Hey You Get Off My Cloud
There’s a technology trend that has been working its way into larger SMEs over the last 12 months. This is cloud networking and computing, or much more simply ‘The Cloud’. The hype behind this shift in technology is that it helps organisations save running costs and improves the organisation’s productivity.
For once this hype is pretty accurate. The end game with the cloud concept is that your corporate applications, storage, data and processing power sits within a network that is accessible by multiple devices from multiple locations.
The benefits of this should be:
- Improving your organisation’s agility – as you should be able to provide your IT as services, and do this quickly.
- Lower cost IT -as IT moves to a services model it shifts costs from CAPEX to OPEX
- Improving productivity – as IT services are available from any device, from anywhere with an appropriate connection employees will be more productive, rather than having to wait to get in the office to do things.
Ascending to The Cloud
What we at Abtec are finding is that this journey to the cloud is a gradual one. Devices such as the iPhone and iPad (don’t forget about our BTnet iPad special offer!), have helped people get with the concept of using applications on the go. However, when it comes to sharing corporate data on the go we find that businesses still have concerns.
The first step in this journey to the cloud is consolidating and virtualising the data centre. This means that server applications and desktops are now abstracted from their hardware. For more information about server virtualisation see our Abtec Virtualisation Calculator.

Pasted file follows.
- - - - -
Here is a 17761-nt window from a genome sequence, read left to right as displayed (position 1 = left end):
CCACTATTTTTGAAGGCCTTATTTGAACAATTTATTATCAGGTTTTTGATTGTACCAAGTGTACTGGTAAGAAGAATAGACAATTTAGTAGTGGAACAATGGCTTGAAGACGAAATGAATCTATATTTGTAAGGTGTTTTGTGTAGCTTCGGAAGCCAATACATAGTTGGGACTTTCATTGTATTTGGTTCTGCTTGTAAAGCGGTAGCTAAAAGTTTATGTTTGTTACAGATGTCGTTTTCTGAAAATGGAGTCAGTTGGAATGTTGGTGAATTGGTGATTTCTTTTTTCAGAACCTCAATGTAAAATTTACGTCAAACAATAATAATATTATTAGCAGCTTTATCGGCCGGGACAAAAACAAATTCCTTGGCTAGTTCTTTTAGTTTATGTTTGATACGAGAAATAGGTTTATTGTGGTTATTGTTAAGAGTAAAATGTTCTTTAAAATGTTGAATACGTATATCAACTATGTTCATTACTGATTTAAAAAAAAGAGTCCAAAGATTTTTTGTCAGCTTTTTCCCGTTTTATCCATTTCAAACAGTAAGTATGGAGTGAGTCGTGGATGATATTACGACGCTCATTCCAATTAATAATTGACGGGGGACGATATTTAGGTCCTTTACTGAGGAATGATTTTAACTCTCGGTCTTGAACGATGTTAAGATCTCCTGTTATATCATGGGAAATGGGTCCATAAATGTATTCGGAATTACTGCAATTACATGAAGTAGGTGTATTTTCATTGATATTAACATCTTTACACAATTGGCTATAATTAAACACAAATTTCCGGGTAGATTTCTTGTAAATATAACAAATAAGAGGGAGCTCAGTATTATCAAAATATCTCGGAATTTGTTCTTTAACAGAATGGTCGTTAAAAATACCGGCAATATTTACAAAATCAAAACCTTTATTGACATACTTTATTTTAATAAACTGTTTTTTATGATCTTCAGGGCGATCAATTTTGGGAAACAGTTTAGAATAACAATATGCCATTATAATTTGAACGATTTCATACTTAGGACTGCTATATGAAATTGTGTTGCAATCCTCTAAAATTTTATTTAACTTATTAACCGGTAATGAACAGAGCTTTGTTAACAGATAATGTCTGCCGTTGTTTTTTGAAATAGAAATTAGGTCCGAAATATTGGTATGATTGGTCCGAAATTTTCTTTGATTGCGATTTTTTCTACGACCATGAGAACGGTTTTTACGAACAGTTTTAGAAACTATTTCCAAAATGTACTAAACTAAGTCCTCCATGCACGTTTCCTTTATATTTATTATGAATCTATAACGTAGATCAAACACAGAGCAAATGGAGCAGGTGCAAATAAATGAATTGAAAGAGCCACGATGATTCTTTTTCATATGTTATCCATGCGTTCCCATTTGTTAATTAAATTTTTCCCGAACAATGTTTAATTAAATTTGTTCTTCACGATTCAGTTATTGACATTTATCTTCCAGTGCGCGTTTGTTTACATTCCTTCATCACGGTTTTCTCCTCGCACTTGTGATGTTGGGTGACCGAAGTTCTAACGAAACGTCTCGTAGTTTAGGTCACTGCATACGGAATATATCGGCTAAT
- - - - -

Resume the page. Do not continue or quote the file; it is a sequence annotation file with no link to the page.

This, then stimulates the need to review how people access those services. How do they get them if they work from home, for instance? This means that both Wide and Local Area Networks have to be resilient and secure.
Sharing IT Services
With this virtualised data centre and highly available network you’ve just created a Private Cloud. This means that you get the benefits of The Cloud, but in your own environment. The next logical step in this process is to abstract that cloud from your physical infrastructure. This may seem like a daunting task, but the benefits outweigh those concerns.
If these services are on a secure shared infrastructure, you can then start to share the costs of maintaining that infrastructure. In simple terms if your IT cloud infrastructure fits into a dozen servers in a data centre you should only be paying for a share of the resource and cooling costs.
Funnily enough, this is exactly what we’ve done with a vertical industry solution. We have a set of clients from a particular industry, and we are now hosting their combined services in a hosted data centre. We provide things such as storage space, virtual desktops, and virtual servers as a service. This has meant that those clients don’t have to fork out for the expensive hardware, they just benefit from using the hardware. The clients have even ripped out their existing telephone systems, as we have provided a virtualised telephone system for them from this cloud, using Mitel’s vMCD (virtualised Mitel Communications Director) service.
Looks like these clouds have silver linings!